“Our opener was a big hit, and one of our biggest opening films since Bad Genius[in 2017]. This is quite possibly the best “chambara” / samurai film I’ve seen since Takashi Miike’s 13 Assassins; it’s a bit of a paradox that an Englishman directed it, but maybe a sign that cinema can truly be without borders sometimes.” Samuel Jamier, director of the New York Asian Film Festival (source)


Eastern Kicks: “Samurai Marathon is a wonderful narrative about a less known historical fact – the first Japanese marathon. While this historical event had no true effect in the unfolding of history, Samurai Marathon succeeds, by intermingling various narrative threads into an effective narrative structure and allowing dramatic musical pieces support its unfolding, in turning this event into an exciting jidaigeki narrative. Rose might have created a somewhat atypically packaged jidaigeki, but it provides everything one should expect of a contemporary mainstream example of the genre.”

The ensemble cast is successful in supporting the framing of the historical context. Hiroki Hasegawa’s performance brings his inner-conflict believably to the fore. Naoto Takenaka, for that matter, infuses all his grandfather charm in his role as retired samurai guard. And Nana Komatsu underlines, especially through her fighting sequences, her versatility as an actress.


Asian Movie Pulse: “Apart from the performances of his cast, most importantly Nana Komatsu and Takeruh Sato, one of the great positives of the film is the visualization of the marathon itself. Using parallel montages of the approaching assassins, Rose and cinematographer Takuro Ishikaza highlight the dynamics and dramatic value of the situation without relying on steadicams. Instead ‘Samurai Marathon’ shows the beauty of the Japanese landscape (…) Additionally, the score conducted by Philip Glass underlines the sense of urgency of these scenes, while also emphasizing the idea of a country at the brink of change.”

In the end, Samurai Marathon is an enjoyable period piece uniting various storylines into one tale about betrayal and loyalty. With a great cast and an eye for the wonderful landscape of Japan, this is a very interesting drama about a time of change in Japan, a much needed one on the one hand, but also aware of a certain loss on the other hand.


VCinema: “The pacing becomes steadier by the time the marathon is launched but the film still proceeds at a good pace and plot twists are frequent as are action and even comedic scenes as cheating and betrayals emerge. Neat editing cutting between different characters keeps everything coherent as the course of the marathon runs through fields and along mountain paths.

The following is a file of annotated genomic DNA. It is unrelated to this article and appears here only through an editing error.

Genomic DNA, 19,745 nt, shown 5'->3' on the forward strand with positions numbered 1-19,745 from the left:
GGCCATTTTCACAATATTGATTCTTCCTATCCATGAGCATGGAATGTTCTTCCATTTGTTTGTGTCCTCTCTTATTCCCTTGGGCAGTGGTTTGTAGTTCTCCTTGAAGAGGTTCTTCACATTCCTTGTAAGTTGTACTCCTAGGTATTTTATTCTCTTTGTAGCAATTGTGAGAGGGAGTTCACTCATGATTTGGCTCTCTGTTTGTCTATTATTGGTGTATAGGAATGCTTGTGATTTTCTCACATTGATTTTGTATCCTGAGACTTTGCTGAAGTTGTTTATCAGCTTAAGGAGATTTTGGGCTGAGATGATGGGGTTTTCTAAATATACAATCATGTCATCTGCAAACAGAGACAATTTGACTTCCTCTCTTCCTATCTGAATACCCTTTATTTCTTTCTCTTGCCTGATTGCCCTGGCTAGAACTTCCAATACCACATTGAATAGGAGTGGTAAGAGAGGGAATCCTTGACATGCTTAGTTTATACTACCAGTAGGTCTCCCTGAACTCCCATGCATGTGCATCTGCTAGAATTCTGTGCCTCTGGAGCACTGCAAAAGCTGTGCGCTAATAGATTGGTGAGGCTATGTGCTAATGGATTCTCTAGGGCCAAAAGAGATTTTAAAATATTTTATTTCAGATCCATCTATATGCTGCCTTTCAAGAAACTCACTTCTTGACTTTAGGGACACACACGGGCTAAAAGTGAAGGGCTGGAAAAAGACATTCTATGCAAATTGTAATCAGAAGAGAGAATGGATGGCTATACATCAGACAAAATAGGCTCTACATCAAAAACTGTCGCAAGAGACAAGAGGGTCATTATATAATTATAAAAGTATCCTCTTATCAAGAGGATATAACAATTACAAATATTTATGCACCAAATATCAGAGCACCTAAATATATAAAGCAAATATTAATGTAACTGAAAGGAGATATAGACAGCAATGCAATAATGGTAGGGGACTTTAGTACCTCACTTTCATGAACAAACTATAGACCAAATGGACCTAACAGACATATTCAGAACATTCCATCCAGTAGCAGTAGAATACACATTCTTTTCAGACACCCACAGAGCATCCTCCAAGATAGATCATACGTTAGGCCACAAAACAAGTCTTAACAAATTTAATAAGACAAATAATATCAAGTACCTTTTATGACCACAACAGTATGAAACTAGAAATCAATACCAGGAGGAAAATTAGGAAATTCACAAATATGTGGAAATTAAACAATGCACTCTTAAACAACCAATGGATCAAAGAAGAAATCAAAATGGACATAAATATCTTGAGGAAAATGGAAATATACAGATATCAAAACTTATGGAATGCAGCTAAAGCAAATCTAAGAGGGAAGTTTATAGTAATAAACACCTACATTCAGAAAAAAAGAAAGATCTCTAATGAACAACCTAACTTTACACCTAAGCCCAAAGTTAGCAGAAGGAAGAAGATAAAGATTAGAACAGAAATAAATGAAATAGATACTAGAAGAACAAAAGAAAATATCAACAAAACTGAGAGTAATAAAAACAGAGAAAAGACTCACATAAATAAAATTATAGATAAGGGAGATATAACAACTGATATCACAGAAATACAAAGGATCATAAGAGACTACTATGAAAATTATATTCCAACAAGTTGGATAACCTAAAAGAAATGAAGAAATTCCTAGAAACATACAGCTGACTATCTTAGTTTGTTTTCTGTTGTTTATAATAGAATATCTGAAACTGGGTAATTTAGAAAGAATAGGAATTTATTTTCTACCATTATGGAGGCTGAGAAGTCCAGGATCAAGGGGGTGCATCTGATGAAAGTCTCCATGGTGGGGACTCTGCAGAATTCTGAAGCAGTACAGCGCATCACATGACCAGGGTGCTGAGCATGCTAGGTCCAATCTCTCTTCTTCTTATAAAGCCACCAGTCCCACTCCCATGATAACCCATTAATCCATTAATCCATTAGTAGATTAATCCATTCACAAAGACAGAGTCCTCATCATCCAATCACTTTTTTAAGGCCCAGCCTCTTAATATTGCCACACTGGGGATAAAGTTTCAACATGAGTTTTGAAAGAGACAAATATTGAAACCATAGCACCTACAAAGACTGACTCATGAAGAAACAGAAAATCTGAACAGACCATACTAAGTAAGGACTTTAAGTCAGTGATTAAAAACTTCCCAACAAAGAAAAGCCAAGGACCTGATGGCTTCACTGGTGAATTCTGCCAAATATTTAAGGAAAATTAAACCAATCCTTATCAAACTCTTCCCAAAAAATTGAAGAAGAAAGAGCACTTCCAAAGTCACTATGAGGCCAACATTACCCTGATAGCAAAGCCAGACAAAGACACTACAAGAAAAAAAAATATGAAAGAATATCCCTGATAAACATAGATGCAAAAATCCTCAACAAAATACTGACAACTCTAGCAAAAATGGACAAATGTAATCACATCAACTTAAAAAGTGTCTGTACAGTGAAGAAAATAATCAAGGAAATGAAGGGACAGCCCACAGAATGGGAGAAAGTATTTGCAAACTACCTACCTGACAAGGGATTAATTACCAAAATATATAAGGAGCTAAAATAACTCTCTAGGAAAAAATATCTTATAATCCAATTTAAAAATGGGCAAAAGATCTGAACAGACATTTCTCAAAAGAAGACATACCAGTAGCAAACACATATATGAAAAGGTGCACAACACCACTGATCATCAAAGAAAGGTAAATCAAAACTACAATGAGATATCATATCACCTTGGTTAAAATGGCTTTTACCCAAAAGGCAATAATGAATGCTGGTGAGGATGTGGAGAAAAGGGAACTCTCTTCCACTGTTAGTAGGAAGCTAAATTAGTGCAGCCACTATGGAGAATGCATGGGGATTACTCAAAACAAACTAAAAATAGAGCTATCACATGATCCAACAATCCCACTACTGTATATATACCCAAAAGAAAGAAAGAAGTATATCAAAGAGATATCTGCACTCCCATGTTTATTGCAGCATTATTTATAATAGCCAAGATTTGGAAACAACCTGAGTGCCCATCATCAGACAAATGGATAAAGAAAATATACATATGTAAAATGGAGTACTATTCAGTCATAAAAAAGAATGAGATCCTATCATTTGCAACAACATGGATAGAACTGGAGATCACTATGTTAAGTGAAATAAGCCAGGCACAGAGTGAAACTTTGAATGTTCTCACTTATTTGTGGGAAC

Everyone gets a go at a fight and there are many highlights, from combat on horseback to Nana Komatsu’s Princess Yuki proving to be a rose with many thorns as she scraps with men. Rurouni Kenshin lead actor Takeru Satoh gets a really well-shot duel rich with thrusts, blocks, slides, and stabs that will have audiences on the edges of their seats (…) All liberties taken with the story are in service of making the film a lot of fun as this is a definite crowd-pleaser.


ScreenDaily: Behind the camera talent is top tier. It’s a handsome picture (lensed by Takuro Ishizaka, who shot John Woo’s Manhunt) with lush, saturated greens and golds contrasting strikingly with the copiously spilled blood. The costumes are designed by Emi Wada, who won an Oscar for Kurosawa’s Ran. And the violent beauty of the visuals is complimented by a hauntingly lovely score by Philip Glass.


Cineuropa: The gorgeous cinematography by Director of photography Takuro Ishizaka (Manhunt, God of War) is a real feast for the eyes. The appealing shots of fields full of flowers and the woods create an unnerving symbiosis with the violent moments, enhanced by the beautiful scenery. The indoor scenes excel with the masterful use of lighting, especially in the nocturnal sequences where the warmth of the light creates an alluring, luminous atmosphere.


HeyUGuys: “When the swords are finally unsheathed, the action isn’t elaborately balletic or gratuitously grotesque, but strikes a perfect balance between being frenzied and easy to follow (…) Although far from sensational or instantly iconic, Samurai Marathon certainly has legs — and its basis in something approaching a true story (the ‘samurai marathon’ is run to this day, often in fancy dress) lends it extra novelty value.”